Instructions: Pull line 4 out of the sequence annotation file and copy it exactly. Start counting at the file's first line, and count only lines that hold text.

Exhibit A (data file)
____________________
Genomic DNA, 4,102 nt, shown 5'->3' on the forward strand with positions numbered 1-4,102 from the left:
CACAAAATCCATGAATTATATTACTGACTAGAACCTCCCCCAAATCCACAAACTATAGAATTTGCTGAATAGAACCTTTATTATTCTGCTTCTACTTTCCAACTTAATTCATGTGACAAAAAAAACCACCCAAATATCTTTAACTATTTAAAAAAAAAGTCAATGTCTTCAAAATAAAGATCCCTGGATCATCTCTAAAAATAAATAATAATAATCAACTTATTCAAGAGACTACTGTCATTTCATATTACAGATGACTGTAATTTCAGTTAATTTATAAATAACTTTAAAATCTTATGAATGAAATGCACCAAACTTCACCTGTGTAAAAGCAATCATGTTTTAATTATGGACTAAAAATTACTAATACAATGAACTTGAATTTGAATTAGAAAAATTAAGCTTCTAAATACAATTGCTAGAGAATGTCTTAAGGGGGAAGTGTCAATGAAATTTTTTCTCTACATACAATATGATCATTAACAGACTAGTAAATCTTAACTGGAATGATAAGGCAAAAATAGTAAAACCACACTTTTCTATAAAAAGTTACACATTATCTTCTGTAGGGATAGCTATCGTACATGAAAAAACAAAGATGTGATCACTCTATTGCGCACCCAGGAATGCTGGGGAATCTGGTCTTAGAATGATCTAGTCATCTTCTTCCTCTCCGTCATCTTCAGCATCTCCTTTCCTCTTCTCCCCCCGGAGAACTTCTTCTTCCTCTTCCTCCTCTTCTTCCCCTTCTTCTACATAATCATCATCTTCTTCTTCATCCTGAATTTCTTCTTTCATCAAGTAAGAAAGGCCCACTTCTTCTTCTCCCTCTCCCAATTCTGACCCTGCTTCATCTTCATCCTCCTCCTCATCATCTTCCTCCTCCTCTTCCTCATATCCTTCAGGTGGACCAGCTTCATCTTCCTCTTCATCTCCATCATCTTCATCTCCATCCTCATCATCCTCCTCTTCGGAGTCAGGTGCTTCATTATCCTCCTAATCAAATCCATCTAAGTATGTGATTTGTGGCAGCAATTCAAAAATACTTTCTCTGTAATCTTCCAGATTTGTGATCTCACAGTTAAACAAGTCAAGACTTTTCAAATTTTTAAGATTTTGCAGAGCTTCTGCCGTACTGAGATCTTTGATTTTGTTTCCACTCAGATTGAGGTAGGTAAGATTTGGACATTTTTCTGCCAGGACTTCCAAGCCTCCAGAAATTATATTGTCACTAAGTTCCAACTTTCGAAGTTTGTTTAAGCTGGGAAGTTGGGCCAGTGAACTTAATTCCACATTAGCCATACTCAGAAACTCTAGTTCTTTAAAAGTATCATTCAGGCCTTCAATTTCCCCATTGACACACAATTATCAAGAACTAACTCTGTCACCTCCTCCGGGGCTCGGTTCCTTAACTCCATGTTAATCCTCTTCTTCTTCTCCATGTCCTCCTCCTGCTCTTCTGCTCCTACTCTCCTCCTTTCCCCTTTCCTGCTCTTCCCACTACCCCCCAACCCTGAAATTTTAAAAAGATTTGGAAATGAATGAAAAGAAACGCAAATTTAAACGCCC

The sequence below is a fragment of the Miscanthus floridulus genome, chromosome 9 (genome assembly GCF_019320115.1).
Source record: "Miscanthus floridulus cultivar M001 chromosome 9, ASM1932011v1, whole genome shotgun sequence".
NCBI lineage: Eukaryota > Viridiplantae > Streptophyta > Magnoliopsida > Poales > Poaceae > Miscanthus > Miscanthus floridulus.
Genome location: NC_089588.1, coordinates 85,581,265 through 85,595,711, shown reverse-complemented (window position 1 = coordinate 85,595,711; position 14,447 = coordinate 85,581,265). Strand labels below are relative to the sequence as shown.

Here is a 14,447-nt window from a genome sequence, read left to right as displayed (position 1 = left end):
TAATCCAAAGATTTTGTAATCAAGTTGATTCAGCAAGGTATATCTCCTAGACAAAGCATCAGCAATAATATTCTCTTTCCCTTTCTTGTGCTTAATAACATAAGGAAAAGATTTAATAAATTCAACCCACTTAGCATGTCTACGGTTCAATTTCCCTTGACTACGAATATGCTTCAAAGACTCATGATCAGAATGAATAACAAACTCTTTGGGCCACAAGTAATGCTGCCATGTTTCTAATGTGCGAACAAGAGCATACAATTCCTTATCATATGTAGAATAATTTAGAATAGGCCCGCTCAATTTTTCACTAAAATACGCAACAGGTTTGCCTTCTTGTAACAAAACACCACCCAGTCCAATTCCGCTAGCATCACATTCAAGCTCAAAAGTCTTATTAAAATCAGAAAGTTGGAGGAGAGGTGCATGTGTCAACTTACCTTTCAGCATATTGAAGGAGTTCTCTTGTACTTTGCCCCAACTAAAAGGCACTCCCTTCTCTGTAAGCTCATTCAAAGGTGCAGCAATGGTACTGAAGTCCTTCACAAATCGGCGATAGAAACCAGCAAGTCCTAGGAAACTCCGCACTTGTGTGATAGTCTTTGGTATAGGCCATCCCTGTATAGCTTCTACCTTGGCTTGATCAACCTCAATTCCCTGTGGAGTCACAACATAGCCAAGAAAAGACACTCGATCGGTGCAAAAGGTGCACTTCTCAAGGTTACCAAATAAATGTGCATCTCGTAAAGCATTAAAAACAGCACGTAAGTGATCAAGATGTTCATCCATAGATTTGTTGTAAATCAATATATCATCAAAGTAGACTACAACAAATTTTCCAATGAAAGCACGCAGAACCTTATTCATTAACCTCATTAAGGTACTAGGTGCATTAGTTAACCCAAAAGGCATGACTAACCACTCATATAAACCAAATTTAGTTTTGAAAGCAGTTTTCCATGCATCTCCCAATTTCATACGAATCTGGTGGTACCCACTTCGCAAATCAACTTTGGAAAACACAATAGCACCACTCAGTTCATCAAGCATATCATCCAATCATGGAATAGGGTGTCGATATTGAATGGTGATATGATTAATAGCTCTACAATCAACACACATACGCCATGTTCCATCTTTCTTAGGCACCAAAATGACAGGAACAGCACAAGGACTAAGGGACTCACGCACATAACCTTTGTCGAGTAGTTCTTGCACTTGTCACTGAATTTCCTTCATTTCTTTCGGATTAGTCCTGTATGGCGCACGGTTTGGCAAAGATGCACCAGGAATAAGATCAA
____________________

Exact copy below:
Source record: "Miscanthus floridulus cultivar M001 chromosome 9, ASM1932011v1, whole genome shotgun sequence".